Acceptance: giving up smoking is not giving up something you actually want.

Some of the Ban-the-Ban pundits and politicos are still stuck in denial but Wisconsin’s Tavern League – the folks most affected by the ban – showed real backbone and got to acceptance ahead of everyone else. The Tavern League understood it was facing down a legislative tsunami and managed to insert some practical good sense into the bill: a year-long phase-in, pre-emption of local smoking ordinances – to make sure its members get consistent treatment across the state – and lower fines. Going cold turkey is tough. These ideas will make the transition easier on everyone.

And, of course, the local state senator in question was our own Glenn Grothman.



Anonymous said...

I'm glad to see West Bend Daily News fixed the technical problems. I was getting ready to send a letter to "Gripe". How come they never have a problem getting Ann Coulters thoughts? Larry T.

PaulyW said...

Because they like to torment you!!!!!

Smoking is bad, but your right to choose is also part of the 5 stages of death. Denial - they can't make me run my business this way. Anger - this is my business, so screw you. Negotiation - if you leave me alone, I will continue to pay taxes. Depression - My rights are gone, close it up. Acceptance - My rights to run my own business are gone. Time to all the help.

Anonymous said...

Now they need to straighten out the upcoming patio ban, BEFORE bar owners spend thousands of dollars to build them for their smoking patrons.

Marshall said...

Good for business, you obviously have been drinking the tobacco control kool-aid. All of the studies done by actual economist show that bans do hurt the bar business. Over 300 bars closed in Minnesota and over 300 bars closed in Ohio as a result of the ban. The only studies that claim no economic harm are done and funded by Tobacco control. The lies and scientific fraud perpetrated by tobacco control has caused honest and legitimate scientist like Dr Michael Siegel to leave the movement. And now the Former Winston man who was at one point their poster boy is speaking out against the movement.

Mpeterson said...

As the tobacco lobbyists always like to say, all you've shown is correlation, not causation. Lots of bars and restaurants go broke every year for all sorts of reasons. Most of the studies I've seen suggested the effects were not great... and I formed my opinion based on the data I was able to find, I didn't cherry pick data to support a pre-formed opinion. Personally, I love the idea of letting people smoke over a beer -- but the health data on second hand smoke is pretty compelling.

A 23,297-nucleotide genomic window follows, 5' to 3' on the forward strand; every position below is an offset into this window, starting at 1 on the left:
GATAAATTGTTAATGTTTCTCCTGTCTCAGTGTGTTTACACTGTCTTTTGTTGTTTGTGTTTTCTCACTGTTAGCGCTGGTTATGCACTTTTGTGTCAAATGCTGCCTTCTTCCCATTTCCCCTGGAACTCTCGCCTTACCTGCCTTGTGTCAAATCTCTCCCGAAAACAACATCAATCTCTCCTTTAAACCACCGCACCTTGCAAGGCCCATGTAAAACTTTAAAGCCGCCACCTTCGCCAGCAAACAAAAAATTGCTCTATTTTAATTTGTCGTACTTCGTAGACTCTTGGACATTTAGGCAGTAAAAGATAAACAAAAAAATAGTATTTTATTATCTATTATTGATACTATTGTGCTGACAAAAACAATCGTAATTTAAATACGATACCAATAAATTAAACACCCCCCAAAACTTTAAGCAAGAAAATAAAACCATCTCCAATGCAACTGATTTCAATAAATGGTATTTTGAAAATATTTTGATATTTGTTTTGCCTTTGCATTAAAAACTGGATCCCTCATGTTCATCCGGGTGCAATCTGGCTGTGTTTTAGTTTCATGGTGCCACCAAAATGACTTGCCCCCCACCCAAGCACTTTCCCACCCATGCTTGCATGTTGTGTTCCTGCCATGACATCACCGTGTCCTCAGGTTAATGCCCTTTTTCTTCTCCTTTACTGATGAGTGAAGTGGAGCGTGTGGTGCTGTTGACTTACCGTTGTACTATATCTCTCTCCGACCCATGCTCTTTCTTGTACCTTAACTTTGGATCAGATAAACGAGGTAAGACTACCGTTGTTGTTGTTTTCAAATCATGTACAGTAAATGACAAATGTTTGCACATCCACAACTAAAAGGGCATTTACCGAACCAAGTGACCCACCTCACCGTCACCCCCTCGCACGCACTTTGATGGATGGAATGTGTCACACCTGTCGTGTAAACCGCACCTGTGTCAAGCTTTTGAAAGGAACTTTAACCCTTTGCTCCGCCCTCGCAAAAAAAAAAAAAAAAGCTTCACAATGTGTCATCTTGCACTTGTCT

Moreover, arguing that it's okay for an industry to depend for its profits on a habit that kills people is ... well, probably not supportable ethically.

You are, of course, welcome to try.


Marshall said...

Actually there is nothing compelling about the so called evidence. For one thing there has never in history been the cause of any disease proven with the risk ratios claimed by tobacco control. I challenge you or any of your buddies at tobacco control to name one. Here is an award winning article in Science that shows that scientist do not agree on such low relative risks.

Not only do scientist not accept such flimsy evidence neither do the courts.
We should not be passing laws based on junk science that can't even stand up in a court of law. If you look every single group that you mention refers back to the 1992 EPA study which was thrown out in federal court because they got caught cheating.
A practice that goes on to this day.,4670,EPAScientists,00.html
You also try to claim that the studies done by tobacco control using outdoor EPA/DNR standards was the equivalent to being down wind from a forest fire. WRONG
Here is a reality check for you.